When David met Kick that spring evening, whatever unease each may have felt vanished almost instantly. By the end of the weekend, Kick had found the squad that would sustain her in Britain for the following decade. With her older brother Jack due to arrive in London any day, Kick couldn’t wait to show them off. And by the time he left three months later, Jack, like Kick, would have his own London social circle, with David Ormsby-Gore at its center.
Precisely how, when, and where Kennedy first met Ormsby-Gore remains lost to history. Several accounts suggest they linked at a dinner party at the ambassador’s residence or at the Epsom horse races. The novelist Evelyn Waugh had a different recollection, saying they met “over supine bodies in a squalid basement bottle-party.” What is certain is that once Kick sparked their connection during the early summer of 1938, Jack’s attraction to Ormsby-Gore and his fellow Brits would prove as strong for him as it had been for her.
Jack by this time felt almost magnetically drawn to London. Even before he met Ormsby-Gore and his elite friends, he already knew a great deal about their family lore, including the stately homes they owned, the major scandals they endured and even their quirky legacies. His studies at Harvard over the past two years had been entirely consumed with English and European history (he claimed to be reading up to 12 books on the subject weekly), and now his father was the U.S. ambassador to England. Kennedy had spent the previous summer traveling across Europe, trying to better understand the prospect of war facing the continent. Earlier, he had studied briefly at the London School of Economics after graduating from Choate. Settling down in London now for another summer, Kennedy planned to focus his time understanding what Hitler’s threatening agenda might portend for the rest of the world.
For his part, while at New College, Oxford, Ormsby-Gore closely followed the current political scene and could parse complex public issues with anyone. Later on that summer with his new friend in tow, he would attend House of Commons debates, fascinated by the discourse over how and when Britain should confront Hitler’s rising menace. Still, Ormsby-Gore believed he lacked that singular drive—that killer instinct—to be a politician himself, a sobering thought for a man expected someday to succeed his father and sit in the House of Lords. At a time when his friends were starting to get more serious about their futures, he felt directionless, more consumed by his obsession for fast cars than thoughts of how he would make it in the world.
As Kennedy and Ormsby-Gore discovered during that summer of 1938, they had much in common. Both were second sons and viewed by their fathers as the lesser. Both were highly educated—each studying at prestigious universities—yet not quite sure how to apply their book knowledge to the real world. Their conversations were “swift and sharp,” just as both liked them. And increasingly that summer, those discussions grew more and more substantive.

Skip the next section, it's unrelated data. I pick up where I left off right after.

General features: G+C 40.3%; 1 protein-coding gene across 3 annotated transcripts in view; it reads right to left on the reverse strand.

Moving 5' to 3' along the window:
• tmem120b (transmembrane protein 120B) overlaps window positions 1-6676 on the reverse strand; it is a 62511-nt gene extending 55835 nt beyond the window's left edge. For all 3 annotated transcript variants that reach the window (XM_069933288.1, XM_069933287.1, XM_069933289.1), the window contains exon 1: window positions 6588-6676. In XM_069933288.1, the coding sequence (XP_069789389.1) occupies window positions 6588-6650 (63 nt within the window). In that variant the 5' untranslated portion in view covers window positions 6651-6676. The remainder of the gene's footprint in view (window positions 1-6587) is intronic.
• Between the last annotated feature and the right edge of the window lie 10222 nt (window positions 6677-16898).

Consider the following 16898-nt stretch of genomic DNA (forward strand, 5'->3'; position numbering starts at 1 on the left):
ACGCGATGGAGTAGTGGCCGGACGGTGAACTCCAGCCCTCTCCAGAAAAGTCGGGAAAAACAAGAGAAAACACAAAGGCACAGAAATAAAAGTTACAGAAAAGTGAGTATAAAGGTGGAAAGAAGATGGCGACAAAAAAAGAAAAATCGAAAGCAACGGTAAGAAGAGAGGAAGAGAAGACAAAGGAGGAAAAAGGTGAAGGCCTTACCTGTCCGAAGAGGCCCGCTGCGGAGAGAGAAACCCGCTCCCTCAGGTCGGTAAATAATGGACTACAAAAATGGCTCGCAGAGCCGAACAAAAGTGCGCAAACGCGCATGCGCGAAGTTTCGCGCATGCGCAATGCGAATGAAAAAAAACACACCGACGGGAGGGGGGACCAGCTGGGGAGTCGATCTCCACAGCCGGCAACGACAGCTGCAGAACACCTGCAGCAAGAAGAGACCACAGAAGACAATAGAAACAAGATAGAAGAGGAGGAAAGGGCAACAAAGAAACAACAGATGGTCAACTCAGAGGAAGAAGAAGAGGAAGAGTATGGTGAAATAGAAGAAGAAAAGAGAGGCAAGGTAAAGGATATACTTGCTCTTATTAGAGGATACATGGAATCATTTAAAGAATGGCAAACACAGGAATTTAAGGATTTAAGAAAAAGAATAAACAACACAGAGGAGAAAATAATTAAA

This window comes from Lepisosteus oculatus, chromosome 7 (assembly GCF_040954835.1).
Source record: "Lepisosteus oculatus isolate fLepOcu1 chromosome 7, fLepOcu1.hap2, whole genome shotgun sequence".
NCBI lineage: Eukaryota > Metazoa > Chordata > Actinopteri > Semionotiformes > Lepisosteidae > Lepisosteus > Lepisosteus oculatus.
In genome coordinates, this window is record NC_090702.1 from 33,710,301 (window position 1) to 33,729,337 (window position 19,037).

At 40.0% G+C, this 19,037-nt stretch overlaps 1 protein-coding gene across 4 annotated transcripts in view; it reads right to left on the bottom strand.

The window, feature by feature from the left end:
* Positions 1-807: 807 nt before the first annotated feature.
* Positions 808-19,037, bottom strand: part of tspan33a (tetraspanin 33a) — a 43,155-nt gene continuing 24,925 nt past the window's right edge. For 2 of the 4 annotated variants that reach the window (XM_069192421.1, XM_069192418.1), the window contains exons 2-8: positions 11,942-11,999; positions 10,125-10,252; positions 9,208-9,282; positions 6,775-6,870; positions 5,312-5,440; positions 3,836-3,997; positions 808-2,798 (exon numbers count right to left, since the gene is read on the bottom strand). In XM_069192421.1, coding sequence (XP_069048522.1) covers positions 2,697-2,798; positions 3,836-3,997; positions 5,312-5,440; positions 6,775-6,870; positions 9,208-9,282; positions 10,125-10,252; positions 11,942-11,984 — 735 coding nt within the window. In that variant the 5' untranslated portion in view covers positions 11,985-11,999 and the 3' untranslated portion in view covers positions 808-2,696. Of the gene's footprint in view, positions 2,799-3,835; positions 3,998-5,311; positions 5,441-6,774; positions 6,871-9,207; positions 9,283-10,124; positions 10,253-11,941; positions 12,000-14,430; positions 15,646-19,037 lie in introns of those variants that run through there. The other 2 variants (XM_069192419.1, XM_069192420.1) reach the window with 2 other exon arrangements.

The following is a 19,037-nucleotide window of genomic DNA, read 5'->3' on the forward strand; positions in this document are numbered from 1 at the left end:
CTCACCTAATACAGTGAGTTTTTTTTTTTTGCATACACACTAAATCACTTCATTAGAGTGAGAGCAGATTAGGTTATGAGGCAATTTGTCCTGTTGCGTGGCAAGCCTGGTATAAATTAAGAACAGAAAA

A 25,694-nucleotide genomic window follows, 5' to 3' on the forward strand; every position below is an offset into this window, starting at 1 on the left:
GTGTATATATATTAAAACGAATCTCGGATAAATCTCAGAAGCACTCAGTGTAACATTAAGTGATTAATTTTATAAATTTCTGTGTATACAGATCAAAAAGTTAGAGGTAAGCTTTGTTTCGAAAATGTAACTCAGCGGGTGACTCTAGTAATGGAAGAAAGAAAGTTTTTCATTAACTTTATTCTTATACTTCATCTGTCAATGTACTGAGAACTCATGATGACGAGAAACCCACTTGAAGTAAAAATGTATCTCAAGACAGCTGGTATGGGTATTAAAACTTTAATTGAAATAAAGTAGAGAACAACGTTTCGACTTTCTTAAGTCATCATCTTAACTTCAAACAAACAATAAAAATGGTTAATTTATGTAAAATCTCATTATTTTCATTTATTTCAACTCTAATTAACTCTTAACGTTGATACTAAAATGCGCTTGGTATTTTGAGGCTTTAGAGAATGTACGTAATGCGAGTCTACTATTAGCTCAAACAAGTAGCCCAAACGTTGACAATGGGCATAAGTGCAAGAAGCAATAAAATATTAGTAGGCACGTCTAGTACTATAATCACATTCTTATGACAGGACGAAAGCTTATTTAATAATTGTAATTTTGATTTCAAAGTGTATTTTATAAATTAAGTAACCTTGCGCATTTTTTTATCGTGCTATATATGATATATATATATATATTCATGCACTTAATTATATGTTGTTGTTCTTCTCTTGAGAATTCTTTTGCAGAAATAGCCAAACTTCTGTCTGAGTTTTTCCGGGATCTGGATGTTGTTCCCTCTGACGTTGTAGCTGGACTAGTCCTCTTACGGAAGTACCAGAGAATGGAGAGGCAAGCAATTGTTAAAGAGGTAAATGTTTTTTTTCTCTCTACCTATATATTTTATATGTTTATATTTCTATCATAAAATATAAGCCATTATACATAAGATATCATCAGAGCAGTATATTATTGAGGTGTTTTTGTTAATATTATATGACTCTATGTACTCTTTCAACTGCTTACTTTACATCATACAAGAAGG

One question in particular riveted the two men: What does it mean to be a true leader in a democratic society? It was an issue they would return to time and time again over the next 25 years, culminating with the future of the world at stake.
This critical question of how leadership should be wielded intensified that summer with the publication of Winston Churchill’s book Arms and the Covenant, a collection of his speeches since 1932 advocating for rearmament in the face of German militarization. Churchill’s polemics forced Brits like Ormsby-Gore to confront the question of whether the previous six years—a period when Germany seized territory, proclaimed its master-race superiority, and strengthened its military while England stood still—had been squandered. Churchill called them the lost “locust years,” a stinging indictment of Stanley Baldwin, Neville Chamberlain’s predecessor as prime minister. In Churchill’s depiction, a weak Baldwin refused to address the growing threat of German militarization because he capitulated to a British electorate adamantly opposed to intervention. Baldwin later defended his inaction by arguing that had his government betrayed public sentiment and rearmed, the pacifist Labour Party would have swept into power—leaving the country even weaker.
This schism between Churchill and Baldwin “posed large questions for the young men about the role of leadership in a democracy,” as historian Fredrik Logevall writes. “Should a leader pursue a course of action, that, however meritorious on strategic or ethical grounds, might cause his political downfall? How much should public opinion matter in policymaking? Should a leader take care not to get too far ahead of the electorate, as Baldwin seemed to argue, or was Churchill right to insist that he must speak his mind, must educate the public, whatever the consequences to his own standing?”